Tuesday, October 23

John Ralston Saul

Economic Failure, Rising Disorder, and Health at the End of the Globalist Era

John Ralston Saul, a long-time champion of freedom of expression, was elected President of International PEN in October 2009.

An award-winning essayist and novelist, Saul has had a growing impact on political and economic thought in many countries. Declared a “prophet” by TIME magazine, he is included in the prestigious Utne Reader’s list of the world’s 100 leading thinkers and visionaries. His works have been translated into 22 languages in 30 countries.

Saul is perhaps best known for his philosophical trilogy - Voltaire's Bastards: The Dictatorship of Reason in the West, The Doubter's Companion: A Dictionary of Aggressive Common Sense and The Unconscious Civilization. This was followed by a meditation on the trilogy - On Equilibrium: Six Qualities of the New Humanism.

He is General Editor of the Penguin Extraordinary Canadians project, a series of 18 biographies that reinterprets important Canadian figures for a contemporary audience by pairing well-known Canadian writers with significant historical, political and artistic figures from 1850 onwards. His most recent work of non-fiction, a biography of Louis-Hippolyte LaFontaine and Robert Baldwin, is his own contribution to this series.

In 2005 in The Collapse of Globalism and the Reinvention of the World, Saul warned that, like it or not, globalism was already collapsing and that if we did not act quickly we would be caught in a crisis and limited to emergency reactions. The Collapse of Globalism was re-issued in 2009 with an updated epilogue that addresses the current crisis.

In his 2008 national bestseller, A Fair Country: Telling Truths about Canada, Saul argued that Canada is a métis nation, heavily influenced and shaped by aboriginal ideas: egalitarianism, a proper balance between individual and groups, and a penchant for negotiation over violence are all aboriginal values that Canada absorbed.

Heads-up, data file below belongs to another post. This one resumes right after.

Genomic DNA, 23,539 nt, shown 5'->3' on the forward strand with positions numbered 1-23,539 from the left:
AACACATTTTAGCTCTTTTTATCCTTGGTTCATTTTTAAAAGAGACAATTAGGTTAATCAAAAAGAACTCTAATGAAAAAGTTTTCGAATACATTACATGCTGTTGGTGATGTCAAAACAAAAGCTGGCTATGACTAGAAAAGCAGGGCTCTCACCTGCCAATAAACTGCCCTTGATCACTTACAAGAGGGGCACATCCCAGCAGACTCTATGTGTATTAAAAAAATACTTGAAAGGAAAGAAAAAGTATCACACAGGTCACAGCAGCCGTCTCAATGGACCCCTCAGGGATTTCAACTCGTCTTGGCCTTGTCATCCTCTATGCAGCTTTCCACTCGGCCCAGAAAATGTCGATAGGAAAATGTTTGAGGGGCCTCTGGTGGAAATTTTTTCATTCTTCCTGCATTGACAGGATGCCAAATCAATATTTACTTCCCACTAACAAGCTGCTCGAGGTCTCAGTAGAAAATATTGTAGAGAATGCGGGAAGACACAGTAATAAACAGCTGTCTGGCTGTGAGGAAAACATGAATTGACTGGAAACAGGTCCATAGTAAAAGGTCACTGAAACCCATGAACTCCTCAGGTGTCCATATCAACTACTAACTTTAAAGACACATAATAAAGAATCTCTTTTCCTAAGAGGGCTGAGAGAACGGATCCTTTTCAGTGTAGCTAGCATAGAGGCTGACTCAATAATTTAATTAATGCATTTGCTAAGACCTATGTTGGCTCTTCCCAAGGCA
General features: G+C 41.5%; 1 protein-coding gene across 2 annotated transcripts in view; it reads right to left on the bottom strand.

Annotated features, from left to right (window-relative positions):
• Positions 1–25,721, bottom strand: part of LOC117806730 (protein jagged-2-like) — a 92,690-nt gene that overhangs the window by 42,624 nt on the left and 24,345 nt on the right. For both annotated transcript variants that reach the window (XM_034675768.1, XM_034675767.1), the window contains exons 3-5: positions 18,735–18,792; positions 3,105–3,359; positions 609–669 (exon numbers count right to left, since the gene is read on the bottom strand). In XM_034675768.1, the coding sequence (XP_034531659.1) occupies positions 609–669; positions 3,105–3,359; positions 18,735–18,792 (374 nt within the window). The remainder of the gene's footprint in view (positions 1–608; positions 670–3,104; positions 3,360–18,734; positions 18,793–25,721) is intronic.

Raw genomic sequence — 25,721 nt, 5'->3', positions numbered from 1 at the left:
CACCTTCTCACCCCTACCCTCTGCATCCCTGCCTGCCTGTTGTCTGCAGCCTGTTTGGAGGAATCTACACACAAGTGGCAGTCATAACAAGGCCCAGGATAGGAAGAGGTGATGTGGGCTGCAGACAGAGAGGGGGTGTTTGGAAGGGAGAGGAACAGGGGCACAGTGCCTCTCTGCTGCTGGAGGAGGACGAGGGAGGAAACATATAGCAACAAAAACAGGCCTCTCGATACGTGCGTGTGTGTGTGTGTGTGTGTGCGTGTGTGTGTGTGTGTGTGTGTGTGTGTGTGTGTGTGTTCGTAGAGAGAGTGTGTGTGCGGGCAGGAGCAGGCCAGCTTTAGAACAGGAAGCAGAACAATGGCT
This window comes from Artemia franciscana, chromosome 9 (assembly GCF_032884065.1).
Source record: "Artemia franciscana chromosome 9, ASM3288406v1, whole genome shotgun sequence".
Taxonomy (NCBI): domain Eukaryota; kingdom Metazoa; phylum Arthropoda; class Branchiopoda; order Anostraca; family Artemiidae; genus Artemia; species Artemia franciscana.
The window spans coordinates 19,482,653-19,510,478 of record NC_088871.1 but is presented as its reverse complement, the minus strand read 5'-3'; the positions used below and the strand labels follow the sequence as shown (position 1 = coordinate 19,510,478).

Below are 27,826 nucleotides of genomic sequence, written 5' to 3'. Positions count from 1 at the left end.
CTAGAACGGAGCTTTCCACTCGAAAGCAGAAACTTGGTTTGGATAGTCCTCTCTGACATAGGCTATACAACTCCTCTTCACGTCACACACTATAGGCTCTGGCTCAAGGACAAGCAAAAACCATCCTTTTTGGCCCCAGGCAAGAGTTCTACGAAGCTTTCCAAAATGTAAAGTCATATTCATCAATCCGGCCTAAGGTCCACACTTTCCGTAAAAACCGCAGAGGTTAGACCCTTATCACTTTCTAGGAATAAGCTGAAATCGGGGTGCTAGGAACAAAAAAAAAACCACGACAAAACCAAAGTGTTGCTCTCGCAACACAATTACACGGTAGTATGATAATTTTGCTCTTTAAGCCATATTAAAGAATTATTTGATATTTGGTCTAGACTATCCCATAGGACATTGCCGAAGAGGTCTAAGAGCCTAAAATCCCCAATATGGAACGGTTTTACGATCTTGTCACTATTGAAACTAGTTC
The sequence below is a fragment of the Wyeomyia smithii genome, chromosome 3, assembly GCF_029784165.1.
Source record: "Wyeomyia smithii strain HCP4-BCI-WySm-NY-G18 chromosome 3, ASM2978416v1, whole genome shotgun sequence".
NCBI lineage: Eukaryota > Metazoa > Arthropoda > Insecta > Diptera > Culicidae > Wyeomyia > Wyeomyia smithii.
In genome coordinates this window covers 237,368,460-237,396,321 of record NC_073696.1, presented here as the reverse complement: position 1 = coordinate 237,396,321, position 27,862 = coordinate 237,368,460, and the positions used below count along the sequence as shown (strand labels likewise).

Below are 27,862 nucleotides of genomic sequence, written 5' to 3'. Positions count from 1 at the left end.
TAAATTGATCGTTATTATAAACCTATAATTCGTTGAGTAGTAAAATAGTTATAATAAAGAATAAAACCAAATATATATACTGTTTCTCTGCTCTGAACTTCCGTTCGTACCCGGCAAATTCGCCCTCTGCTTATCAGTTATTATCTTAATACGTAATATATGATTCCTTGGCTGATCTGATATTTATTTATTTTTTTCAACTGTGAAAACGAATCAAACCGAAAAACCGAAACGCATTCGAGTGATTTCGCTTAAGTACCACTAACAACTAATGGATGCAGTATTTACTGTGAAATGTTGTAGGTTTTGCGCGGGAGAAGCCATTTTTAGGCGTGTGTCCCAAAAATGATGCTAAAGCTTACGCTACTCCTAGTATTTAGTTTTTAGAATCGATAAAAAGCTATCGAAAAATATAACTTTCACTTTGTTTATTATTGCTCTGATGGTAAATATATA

He has received many national and international awards for his writing, most recently South Korea's Manhae Grand Prize for Literature. The Unconscious Civilization won Canada's Governor General's Literary Award for Non-Fiction, as well as the Gordon Montador Award for Best Canadian Book on Social Issues. His Reflections of a Siamese Twin was chosen by Maclean's magazine as one of the ten best non-fiction books of the twentieth century. His novel, The Paradise Eater, won Italy's Premio Lettarario Internazionale.

He has published six novels, including The Birds of Prey, as well as The Field Trilogy, which deals with the crisis of modern power and its clash with the individual. It includes Baraka or The Lives, Fortunes and Sacred Honor of Anthony Smith, The Next Best Thing, and The Paradise Eater. His most recent work of fiction - the first in over fifteen years - is Dark Diversions, a picaresque novel in which he observes the life of modern nouveaux riches Americans.

President of Canadian PEN from 1990-1992 and an active member of Centre québécois du PEN international, he helped create the Canadian PEN Writers In Exile Network in 2004. He is a member of the Norway based Council of Writers and Experts of ICORN (International Cities of Refuge Network).

John Ralston Saul is co-Chair of the Institute for Canadian Citizenship, a national organization working with new citizens. He is also Founder and Honorary Chair of Le français pour l'avenir/French for the Future, an organisation which advances the use of French among secondary school students. He is Founder and Chair of the LaFontaine-Baldwin symposium, which advances an egalitarian and inclusive approach to democracy, and the patron of PLAN, a cutting edge organization serving people with disabilities. A Companion in the Order of Canada, he is also Chevalier in the Ordre des Arts et des Lettres of France. His 17 honourary degrees range from McGill University in Montréal to Herzen State Pedagogical University in St. Petersburg, Russia.

Photo credit: Kate Szatman